The widely separated filaments 128 are then guided by a series of rollers (e.g. 126) and pulled through a bath 136 of slurry 140 comprising fine powder particles, a liquid medium (e.g. water), a dispersing agent, and a polymeric binder. The polymeric binder serves to tentatively glue the powder particles to the fiber surface. This binder will be burned off when the metal particles are melted to fully wet up the fiber for subsequent deposition. Preferably, in the case of resin powders, a chemically compatible binder is employed so that this binder will become incorporated in the matrix, obviating the need to burn it off. The powder-coated filaments 128A are then converged and consolidated by converging means 130 to become a towpreg. The towpreg is allowed to go through an oven 132 to drive off water and, advantageously, slightly melt the surface layer of powder particles to facilitate adhering of particles to fibers. Because the particles adhered on the fiber surface are made to be separated from one another, the towpreg 134 remains sufficiently flexible. The towpreg 134 is then driven to run through a nozzle with heating means (such as the nozzle shown in FIG. 2). This step will allow the particles to get melted and flow to cover the surface of individual fibers prior to deposition.
Another embodiment of the present invention involves utilization of a "fluidized bed" technique, instead of the "resin slurry" technique, to produce a powder-coated tow-preg. An example of such a prior-art technique is illustrated in FIG. 7. The fiber tow 144 from a fiber spool 142 is driven through a tow spreader 146 to separate individual filaments, which then enter a fluidized bed 148. This fluidized bed device has an opening 150 to accept dry air from a pump. The air is directed to permeate through charging means 152 that acts to ionize air 154 and eventually provides electrostatic charges to the powder particles 160 that are coming from a second opening 158. The ionized air then migrates through a porous plate 156 that has pore sizes sufficiently large to let the air go through, yet small enough to prevent powder particles from dropping down. The air is directed to flow in such a fashion that it forces the incoming powder particles 160 to move around the upper chamber of the fluidized bed 148 where the particles come in contact with and adhere to the surface of individual fibers. The powder-coated fibers 162 are then pulled to exit the fluidized bed device and consolidated by a tow converging device 164. The towpreg is allowed to go through an oven 166 to slightly melt the surface layer of powder particles to facilitate adhering of particles to fibers. The towpreg is then driven to run through a nozzle with heating means so that the particles get melted and flow to cover the surface of individual fibers prior to deposition.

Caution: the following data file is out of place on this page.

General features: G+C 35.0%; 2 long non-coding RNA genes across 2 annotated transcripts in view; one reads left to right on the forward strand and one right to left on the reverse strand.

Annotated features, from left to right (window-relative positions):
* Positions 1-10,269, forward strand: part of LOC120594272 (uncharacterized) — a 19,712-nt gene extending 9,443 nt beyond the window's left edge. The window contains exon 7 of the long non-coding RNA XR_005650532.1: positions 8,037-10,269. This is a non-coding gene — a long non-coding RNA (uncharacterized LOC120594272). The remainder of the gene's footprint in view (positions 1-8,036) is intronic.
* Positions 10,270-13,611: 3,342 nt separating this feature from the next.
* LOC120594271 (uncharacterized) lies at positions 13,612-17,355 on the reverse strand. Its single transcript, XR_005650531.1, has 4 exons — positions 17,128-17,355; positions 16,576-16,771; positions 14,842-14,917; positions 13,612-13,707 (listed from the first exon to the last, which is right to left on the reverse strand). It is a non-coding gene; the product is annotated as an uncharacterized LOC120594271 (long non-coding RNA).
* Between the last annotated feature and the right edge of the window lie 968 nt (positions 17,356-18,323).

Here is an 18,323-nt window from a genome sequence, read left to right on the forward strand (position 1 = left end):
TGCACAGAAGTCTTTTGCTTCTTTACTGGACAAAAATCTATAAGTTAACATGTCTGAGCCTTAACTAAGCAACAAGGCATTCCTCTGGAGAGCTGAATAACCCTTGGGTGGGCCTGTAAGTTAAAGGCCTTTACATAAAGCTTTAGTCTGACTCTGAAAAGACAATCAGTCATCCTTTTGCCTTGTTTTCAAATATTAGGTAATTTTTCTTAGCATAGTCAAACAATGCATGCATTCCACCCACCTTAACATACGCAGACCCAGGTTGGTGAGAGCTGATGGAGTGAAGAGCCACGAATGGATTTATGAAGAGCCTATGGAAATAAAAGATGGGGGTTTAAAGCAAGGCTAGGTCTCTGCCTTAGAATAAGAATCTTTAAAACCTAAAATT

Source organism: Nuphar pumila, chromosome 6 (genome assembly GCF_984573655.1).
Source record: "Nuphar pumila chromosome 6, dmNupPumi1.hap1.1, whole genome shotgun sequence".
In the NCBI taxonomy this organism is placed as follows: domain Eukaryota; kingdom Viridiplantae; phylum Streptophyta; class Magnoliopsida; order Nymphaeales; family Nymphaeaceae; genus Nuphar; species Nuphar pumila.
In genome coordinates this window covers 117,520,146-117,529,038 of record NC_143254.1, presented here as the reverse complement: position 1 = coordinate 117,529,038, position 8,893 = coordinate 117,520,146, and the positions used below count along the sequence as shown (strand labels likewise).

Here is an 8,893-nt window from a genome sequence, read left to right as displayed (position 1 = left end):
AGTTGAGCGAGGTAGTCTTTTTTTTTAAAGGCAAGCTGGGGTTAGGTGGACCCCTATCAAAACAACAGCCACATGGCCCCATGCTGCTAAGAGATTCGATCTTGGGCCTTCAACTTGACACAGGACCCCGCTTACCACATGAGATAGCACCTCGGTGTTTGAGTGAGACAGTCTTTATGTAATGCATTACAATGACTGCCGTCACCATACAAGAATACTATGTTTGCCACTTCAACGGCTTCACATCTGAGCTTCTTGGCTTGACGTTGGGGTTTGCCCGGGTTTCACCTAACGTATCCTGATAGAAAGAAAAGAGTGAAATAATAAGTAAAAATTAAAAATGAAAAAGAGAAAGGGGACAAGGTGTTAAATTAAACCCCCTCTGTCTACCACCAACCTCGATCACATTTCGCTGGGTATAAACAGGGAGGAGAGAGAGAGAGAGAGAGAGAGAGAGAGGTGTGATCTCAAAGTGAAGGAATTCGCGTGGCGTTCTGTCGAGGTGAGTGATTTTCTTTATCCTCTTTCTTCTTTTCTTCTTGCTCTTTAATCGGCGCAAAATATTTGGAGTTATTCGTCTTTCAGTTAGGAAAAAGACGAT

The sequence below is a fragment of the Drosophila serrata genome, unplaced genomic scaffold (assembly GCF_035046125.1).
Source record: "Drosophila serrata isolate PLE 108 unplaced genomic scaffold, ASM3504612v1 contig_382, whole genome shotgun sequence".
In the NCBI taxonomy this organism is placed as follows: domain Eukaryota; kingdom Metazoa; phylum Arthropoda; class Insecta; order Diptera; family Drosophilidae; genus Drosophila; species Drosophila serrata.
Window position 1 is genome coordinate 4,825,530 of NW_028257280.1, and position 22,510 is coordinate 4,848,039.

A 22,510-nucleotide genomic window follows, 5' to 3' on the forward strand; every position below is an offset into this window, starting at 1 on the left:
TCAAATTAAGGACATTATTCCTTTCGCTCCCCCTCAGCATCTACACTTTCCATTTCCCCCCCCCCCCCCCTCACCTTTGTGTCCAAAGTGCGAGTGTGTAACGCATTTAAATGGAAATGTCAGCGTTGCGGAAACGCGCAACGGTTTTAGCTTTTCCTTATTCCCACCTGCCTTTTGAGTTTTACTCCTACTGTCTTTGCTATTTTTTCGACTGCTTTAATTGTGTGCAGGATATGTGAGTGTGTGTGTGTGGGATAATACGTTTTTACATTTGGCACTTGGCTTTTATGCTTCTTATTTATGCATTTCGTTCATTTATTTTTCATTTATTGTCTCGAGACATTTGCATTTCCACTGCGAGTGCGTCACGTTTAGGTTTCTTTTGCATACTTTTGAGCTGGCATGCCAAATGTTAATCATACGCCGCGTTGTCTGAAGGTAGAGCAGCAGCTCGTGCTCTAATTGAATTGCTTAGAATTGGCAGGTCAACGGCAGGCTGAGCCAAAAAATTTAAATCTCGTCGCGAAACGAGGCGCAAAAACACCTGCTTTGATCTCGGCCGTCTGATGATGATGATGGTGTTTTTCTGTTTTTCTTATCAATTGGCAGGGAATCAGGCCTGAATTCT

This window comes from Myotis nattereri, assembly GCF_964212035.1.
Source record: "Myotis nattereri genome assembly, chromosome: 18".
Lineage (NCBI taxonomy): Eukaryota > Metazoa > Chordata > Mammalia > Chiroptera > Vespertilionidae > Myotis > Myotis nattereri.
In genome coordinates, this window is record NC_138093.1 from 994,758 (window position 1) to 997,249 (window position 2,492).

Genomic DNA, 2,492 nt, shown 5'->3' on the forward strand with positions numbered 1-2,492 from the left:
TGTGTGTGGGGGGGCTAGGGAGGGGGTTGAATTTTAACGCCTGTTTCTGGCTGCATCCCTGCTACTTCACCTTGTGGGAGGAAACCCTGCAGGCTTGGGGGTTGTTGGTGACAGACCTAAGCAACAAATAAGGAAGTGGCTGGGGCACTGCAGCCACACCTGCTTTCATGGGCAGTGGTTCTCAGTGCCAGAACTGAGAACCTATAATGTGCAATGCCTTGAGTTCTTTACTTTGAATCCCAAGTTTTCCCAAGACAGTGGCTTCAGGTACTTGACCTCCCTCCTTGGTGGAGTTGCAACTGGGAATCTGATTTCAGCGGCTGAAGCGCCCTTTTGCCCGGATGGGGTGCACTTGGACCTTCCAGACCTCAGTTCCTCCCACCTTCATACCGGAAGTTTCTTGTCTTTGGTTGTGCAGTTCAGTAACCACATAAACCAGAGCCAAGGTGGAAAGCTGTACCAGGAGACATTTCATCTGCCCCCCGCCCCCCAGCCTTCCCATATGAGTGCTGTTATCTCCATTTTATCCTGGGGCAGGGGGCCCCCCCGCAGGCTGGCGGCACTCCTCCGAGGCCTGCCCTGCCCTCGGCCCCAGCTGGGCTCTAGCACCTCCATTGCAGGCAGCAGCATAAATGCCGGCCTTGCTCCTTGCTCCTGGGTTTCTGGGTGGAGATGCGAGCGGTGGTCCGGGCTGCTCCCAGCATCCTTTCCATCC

If the matrix material (thermoplastic or metal) is available in the filamentous form, then these matrix filaments 172 and the reinforcement filaments 174 can be combined to form a "commingled" tow 170 (FIG. 8A). This implies that the fiber tow 170 itself is composed of continuous reinforcement fibers and continuous matrix fibers or thin wires. Such commingled filaments 170A can be pulled concurrently, from a spool 176, by drive roller means 180 through a passage 182 of a nozzle 184, which is provided with heating means 186 (FIG. 8B). While passing through the nozzle 184, matrix filaments 172 are melted to flow around and wet up the reinforcement filaments 174 to form an impregnated tow 190. The impregnated tow is then "extruded" out of the nozzle 184 for deposition onto a base member 192. Schematically shown in FIG. 8B is but a simplified nozzle design, which is held by a supporting arm 188. Any nozzle with heating means to melt down the matrix filaments and wet up the fiber surface can be utilized.
The resin bath shown in FIG. 1 contains a resin that is pre-mixed with curing agents such as catalysts and reaction accelerators. Such a resin bath is commonly used in filament-winding and pultrusion processes for fabricating fiber reinforced resin composites. In reaction injection molding and resin transfer molding, the resin and curing agents are often contained in two separate containers. Two separate streams of fluids are then pumped from the two containers, through separate tubings, into a chamber (referred to as a mixing head) where impingement mixing occurs. The well-mixed liquid resin is then directed to flow into a mold cavity. Because the resin and its curing agents are stored separately, they will have a much longer shelf life as compared with the pre-mixed resin in a resin bath. This pre-mixed resin, if not used up in a production run, will get irreversibly cured and hardened and will have to be discarded.